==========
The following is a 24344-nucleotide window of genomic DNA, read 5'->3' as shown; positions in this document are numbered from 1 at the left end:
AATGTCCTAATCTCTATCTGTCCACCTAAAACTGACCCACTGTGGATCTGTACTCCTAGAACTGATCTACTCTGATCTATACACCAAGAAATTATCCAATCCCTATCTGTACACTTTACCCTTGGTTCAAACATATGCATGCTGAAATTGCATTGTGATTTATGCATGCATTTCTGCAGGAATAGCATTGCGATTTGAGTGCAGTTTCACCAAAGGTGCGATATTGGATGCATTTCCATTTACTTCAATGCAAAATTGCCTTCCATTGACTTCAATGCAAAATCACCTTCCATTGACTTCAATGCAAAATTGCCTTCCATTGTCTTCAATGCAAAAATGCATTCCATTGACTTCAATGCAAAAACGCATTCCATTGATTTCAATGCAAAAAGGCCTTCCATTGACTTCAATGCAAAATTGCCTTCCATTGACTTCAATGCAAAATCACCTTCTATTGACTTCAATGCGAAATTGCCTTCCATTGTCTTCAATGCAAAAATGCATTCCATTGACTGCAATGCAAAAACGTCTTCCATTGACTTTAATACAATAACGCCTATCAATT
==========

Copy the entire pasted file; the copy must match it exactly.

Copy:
The following is a 24344-nucleotide window of genomic DNA, read 5'->3' as shown; positions in this document are numbered from 1 at the left end:
AATGTCCTAATCTCTATCTGTCCACCTAAAACTGACCCACTGTGGATCTGTACTCCTAGAACTGATCTACTCTGATCTATACACCAAGAAATTATCCAATCCCTATCTGTACACTTTACCCTTGGTTCAAACATATGCATGCTGAAATTGCATTGTGATTTATGCATGCATTTCTGCAGGAATAGCATTGCGATTTGAGTGCAGTTTCACCAAAGGTGCGATATTGGATGCATTTCCATTTACTTCAATGCAAAATTGCCTTCCATTGACTTCAATGCAAAATCACCTTCCATTGACTTCAATGCAAAATTGCCTTCCATTGTCTTCAATGCAAAAATGCATTCCATTGACTTCAATGCAAAAACGCATTCCATTGATTTCAATGCAAAAAGGCCTTCCATTGACTTCAATGCAAAATTGCCTTCCATTGACTTCAATGCAAAATCACCTTCTATTGACTTCAATGCGAAATTGCCTTCCATTGTCTTCAATGCAAAAATGCATTCCATTGACTGCAATGCAAAAACGTCTTCCATTGACTTTAATACAATAACGCCTATCAATT